The Department of Revenue released this week its third report on the Massachusetts film tax credit.
In summary, the report notes that the credit, which cost the Commonwealth $82.4 million for productions filmed in calendar 2009, generated $319 million in spending, of which $103.8 million was actually spent in Massachusetts.
The balance of the $319 million, or $215.2 million, was spent outside of Massachusetts, with $82 million of that paid in salaries of $1 million or more to Hollywood actors.
Of the film production money spent in MA, $42.3 million was in wages paid to residents, while $152.3 million was paid to non-residents.
Over the four years in which the tax credit program has been on the books, the total credit-eligible spending for 449 productions claiming the tax credit has been $1.047 billion, with 32 percent or $335.5 million paid to MA residents (either in wages or goods/services purchased in state) and 68 percent or $712.3 million paid to non-residents or out-of-state businesses.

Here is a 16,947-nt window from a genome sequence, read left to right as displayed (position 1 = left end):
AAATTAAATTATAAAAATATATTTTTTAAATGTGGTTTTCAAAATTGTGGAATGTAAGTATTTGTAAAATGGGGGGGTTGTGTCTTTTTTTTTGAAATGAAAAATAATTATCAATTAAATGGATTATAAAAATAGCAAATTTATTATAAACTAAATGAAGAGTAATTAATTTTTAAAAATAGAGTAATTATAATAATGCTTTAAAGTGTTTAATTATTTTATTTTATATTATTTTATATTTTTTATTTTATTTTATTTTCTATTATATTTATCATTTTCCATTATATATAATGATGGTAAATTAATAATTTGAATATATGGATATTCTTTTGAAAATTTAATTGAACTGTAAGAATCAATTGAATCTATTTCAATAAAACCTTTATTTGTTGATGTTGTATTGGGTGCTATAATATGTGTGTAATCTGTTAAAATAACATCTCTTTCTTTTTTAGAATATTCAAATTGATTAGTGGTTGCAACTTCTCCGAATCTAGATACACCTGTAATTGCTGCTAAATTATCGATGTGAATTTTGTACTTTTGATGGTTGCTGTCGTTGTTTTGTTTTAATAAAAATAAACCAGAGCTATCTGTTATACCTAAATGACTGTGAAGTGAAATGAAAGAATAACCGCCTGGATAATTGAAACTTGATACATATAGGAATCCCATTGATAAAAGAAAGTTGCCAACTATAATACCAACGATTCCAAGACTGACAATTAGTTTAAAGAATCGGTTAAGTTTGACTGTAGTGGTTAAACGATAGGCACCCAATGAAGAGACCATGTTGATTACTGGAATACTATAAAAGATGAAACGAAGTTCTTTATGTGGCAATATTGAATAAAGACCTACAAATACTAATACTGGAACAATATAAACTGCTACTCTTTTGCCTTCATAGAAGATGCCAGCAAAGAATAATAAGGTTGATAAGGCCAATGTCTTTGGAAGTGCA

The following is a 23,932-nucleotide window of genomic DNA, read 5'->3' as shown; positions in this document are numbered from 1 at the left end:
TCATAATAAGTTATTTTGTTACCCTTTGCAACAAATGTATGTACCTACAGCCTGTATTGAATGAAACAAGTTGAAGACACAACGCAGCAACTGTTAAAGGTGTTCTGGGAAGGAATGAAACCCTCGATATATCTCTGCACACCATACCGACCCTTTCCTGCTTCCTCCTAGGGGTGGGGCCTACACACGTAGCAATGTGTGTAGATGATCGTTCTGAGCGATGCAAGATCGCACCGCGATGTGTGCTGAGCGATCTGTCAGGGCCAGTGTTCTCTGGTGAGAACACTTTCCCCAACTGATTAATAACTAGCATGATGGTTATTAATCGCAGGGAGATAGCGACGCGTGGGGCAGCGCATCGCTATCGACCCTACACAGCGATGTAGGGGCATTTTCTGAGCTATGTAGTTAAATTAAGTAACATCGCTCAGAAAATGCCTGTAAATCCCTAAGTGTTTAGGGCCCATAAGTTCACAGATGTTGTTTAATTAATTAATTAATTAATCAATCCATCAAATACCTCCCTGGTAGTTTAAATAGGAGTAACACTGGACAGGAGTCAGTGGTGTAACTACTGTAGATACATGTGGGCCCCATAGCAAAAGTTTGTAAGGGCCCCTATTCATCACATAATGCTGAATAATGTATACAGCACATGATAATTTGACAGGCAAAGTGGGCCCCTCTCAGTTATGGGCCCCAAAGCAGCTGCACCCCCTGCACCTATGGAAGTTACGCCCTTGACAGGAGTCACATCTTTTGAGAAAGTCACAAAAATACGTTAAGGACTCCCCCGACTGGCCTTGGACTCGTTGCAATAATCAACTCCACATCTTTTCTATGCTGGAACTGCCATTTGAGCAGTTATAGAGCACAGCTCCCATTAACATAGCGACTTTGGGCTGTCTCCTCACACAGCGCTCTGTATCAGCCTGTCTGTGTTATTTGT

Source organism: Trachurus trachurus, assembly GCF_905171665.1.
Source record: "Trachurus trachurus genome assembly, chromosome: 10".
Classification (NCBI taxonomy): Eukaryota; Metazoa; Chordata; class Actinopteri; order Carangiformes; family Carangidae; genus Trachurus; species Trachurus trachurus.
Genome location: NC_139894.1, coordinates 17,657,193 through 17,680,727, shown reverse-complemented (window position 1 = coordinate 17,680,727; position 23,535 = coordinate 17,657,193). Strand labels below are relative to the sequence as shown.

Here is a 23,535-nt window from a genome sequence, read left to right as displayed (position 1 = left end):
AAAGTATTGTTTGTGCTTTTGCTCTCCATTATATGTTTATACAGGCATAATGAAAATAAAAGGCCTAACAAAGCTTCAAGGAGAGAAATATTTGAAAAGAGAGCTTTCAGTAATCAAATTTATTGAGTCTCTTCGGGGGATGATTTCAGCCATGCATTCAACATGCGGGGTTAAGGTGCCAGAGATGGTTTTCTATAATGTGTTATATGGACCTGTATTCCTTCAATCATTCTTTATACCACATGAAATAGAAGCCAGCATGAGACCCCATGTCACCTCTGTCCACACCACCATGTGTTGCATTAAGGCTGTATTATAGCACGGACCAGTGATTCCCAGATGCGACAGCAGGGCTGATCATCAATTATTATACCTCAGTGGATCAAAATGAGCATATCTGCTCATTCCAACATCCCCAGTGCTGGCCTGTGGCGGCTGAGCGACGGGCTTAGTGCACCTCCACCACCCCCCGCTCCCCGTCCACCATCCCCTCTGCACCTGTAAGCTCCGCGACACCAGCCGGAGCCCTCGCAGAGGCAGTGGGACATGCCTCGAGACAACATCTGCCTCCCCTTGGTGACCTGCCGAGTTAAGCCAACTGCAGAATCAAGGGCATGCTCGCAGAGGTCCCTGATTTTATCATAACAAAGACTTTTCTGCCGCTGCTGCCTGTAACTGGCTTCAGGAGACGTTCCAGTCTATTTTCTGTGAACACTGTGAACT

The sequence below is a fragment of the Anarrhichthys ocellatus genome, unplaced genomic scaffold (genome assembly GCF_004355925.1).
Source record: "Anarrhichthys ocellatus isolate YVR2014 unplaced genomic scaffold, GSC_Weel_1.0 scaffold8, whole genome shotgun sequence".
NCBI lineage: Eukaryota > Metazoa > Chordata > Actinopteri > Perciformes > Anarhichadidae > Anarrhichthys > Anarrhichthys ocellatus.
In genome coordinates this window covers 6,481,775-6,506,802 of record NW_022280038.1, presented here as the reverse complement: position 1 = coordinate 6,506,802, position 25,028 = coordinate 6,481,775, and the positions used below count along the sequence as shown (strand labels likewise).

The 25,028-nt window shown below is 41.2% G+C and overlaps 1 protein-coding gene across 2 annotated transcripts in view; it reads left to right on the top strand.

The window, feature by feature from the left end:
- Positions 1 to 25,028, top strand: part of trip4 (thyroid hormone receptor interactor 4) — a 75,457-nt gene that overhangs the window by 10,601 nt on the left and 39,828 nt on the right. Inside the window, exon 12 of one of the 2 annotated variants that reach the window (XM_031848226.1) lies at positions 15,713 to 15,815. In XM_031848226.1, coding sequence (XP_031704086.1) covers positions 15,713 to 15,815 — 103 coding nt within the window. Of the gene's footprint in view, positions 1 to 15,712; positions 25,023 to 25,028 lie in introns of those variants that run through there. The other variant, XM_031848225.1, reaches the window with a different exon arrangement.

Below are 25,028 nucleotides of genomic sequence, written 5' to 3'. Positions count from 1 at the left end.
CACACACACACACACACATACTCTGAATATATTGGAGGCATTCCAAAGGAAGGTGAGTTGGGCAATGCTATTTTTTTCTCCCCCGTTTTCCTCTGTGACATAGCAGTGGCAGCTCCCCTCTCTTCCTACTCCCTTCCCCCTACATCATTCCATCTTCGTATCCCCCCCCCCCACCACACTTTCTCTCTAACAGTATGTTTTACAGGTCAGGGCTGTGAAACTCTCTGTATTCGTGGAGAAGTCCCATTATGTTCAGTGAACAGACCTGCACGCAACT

Over that same period of time, the state has approved or is in the process of approving $259.8 million in tax credits. Every dollar of credit paid out has generated 14-cents in new tax revenue.
The film tax credit is refundable and transferable. Typically, film companies have little or no tax obligation, which means they do not need the credit to pay their taxes. As a result, some film companies sell their credits to businesses or individuals who might benefit from having a tax credit on their tax return.
In fact, the bulk of the $259.8 million in tax credits have been sold/transferred to insurance companies, financial institutions, corporations and individuals, who together paid $194.9 million from 2006-2009 for credits worth $216.1 million.
Why would a film company sell a credit for less than it is worth? Because film companies use the credits as a way to generate cash quickly, and don't mind getting less than a full dollar's worth of credit returned to them.